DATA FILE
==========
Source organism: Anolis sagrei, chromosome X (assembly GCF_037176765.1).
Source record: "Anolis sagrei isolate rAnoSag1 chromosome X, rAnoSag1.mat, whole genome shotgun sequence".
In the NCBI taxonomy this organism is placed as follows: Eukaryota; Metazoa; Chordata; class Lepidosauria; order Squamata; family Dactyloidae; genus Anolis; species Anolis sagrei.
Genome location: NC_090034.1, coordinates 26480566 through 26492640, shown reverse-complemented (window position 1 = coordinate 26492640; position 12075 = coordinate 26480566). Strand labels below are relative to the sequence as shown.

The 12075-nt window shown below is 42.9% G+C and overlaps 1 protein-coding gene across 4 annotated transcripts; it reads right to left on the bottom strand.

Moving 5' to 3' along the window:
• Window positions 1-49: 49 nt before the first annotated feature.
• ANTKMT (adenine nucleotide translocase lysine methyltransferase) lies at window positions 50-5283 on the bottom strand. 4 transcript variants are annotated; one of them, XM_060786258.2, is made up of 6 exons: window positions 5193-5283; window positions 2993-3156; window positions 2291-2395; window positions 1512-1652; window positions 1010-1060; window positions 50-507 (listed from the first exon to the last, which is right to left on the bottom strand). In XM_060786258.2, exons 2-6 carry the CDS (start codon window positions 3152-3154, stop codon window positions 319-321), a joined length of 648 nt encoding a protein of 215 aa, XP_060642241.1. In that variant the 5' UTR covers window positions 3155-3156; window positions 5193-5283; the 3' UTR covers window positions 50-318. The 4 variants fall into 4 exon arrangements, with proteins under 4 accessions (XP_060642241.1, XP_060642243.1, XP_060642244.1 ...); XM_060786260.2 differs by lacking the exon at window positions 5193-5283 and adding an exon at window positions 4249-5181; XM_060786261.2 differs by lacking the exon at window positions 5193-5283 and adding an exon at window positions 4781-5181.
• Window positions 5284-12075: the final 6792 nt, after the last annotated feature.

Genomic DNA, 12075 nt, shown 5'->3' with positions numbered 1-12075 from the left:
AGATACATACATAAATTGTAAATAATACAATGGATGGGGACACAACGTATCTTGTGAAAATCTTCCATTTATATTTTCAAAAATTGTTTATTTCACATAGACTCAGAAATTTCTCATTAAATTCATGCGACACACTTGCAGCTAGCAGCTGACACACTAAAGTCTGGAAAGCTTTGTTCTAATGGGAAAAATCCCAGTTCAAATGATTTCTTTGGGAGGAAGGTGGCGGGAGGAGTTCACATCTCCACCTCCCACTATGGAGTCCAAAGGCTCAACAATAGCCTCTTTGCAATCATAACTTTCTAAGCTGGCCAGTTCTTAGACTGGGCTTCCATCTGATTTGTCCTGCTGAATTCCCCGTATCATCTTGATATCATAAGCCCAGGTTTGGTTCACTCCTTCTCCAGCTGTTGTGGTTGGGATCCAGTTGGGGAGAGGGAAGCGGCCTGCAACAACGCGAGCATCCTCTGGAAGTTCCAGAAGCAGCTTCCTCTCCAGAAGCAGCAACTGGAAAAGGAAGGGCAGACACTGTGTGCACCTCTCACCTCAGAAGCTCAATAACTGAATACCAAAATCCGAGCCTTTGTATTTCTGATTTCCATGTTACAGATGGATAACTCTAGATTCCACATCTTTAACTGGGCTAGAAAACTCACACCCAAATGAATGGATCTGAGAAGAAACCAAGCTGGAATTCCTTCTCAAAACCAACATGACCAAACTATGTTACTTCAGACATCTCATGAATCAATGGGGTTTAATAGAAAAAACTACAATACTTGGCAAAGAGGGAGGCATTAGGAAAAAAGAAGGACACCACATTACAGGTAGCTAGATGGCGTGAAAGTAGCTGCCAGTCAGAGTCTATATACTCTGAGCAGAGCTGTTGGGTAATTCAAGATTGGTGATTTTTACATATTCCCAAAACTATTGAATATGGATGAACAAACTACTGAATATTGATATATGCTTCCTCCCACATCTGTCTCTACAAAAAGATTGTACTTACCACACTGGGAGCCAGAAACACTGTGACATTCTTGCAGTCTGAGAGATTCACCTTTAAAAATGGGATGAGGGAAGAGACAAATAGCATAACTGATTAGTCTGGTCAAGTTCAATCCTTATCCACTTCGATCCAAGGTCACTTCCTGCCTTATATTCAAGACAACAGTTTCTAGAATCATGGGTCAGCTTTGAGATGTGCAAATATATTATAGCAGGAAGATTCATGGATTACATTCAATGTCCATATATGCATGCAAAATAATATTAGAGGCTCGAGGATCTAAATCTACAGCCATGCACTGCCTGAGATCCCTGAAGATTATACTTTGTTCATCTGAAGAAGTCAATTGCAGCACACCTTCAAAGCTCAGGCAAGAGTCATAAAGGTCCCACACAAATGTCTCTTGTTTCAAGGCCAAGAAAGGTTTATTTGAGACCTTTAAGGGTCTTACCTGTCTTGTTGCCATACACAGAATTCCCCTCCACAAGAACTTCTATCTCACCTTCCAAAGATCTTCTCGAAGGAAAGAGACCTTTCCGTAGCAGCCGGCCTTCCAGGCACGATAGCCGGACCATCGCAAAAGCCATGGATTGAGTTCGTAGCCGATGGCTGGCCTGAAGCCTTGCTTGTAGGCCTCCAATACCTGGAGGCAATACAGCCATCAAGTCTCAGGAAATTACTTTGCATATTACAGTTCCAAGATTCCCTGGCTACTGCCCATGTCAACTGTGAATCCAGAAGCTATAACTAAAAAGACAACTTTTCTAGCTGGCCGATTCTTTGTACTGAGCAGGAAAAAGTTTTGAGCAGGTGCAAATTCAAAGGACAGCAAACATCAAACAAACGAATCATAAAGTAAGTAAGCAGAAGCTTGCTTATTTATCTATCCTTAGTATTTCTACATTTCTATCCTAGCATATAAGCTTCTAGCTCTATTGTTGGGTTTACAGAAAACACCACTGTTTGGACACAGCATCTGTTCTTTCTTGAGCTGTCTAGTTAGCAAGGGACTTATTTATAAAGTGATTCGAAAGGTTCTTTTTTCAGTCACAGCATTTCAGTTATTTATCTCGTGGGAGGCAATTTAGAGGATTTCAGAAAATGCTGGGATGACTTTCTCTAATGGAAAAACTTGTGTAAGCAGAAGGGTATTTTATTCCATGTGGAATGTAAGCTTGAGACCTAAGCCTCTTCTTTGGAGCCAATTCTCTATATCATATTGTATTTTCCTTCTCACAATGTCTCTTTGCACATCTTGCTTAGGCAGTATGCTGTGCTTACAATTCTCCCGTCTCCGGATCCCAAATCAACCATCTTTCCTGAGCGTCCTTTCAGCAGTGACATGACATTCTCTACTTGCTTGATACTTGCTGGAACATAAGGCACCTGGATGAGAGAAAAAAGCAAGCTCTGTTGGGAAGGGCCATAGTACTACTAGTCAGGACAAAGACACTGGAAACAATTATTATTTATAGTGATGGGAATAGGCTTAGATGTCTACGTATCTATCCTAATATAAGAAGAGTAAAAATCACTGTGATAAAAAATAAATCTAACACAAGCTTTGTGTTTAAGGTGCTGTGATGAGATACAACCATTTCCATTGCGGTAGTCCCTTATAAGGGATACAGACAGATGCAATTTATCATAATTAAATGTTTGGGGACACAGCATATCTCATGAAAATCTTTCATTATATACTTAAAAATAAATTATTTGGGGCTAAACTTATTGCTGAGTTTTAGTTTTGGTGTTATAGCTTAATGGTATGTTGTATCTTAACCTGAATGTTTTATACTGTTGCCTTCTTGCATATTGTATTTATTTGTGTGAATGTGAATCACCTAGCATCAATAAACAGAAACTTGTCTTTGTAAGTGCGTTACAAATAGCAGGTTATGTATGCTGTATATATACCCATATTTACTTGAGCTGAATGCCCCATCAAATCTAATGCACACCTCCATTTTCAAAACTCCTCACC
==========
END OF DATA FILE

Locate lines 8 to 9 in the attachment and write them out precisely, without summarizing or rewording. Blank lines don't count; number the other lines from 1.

• ANTKMT (adenine nucleotide translocase lysine methyltransferase) lies at window positions 50-5283 on the bottom strand. 4 transcript variants are annotated; one of them, XM_060786258.2, is made up of 6 exons: window positions 5193-5283; window positions 2993-3156; window positions 2291-2395; window positions 1512-1652; window positions 1010-1060; window positions 50-507 (listed from the first exon to the last, which is right to left on the bottom strand). In XM_060786258.2, exons 2-6 carry the CDS (start codon window positions 3152-3154, stop codon window positions 319-321), a joined length of 648 nt encoding a protein of 215 aa, XP_060642241.1. In that variant the 5' UTR covers window positions 3155-3156; window positions 5193-5283; the 3' UTR covers window positions 50-318. The 4 variants fall into 4 exon arrangements, with proteins under 4 accessions (XP_060642241.1, XP_060642243.1, XP_060642244.1 ...); XM_060786260.2 differs by lacking the exon at window positions 5193-5283 and adding an exon at window positions 4249-5181; XM_060786261.2 differs by lacking the exon at window positions 5193-5283 and adding an exon at window positions 4781-5181.
• Window positions 5284-12075: the final 6792 nt, after the last annotated feature.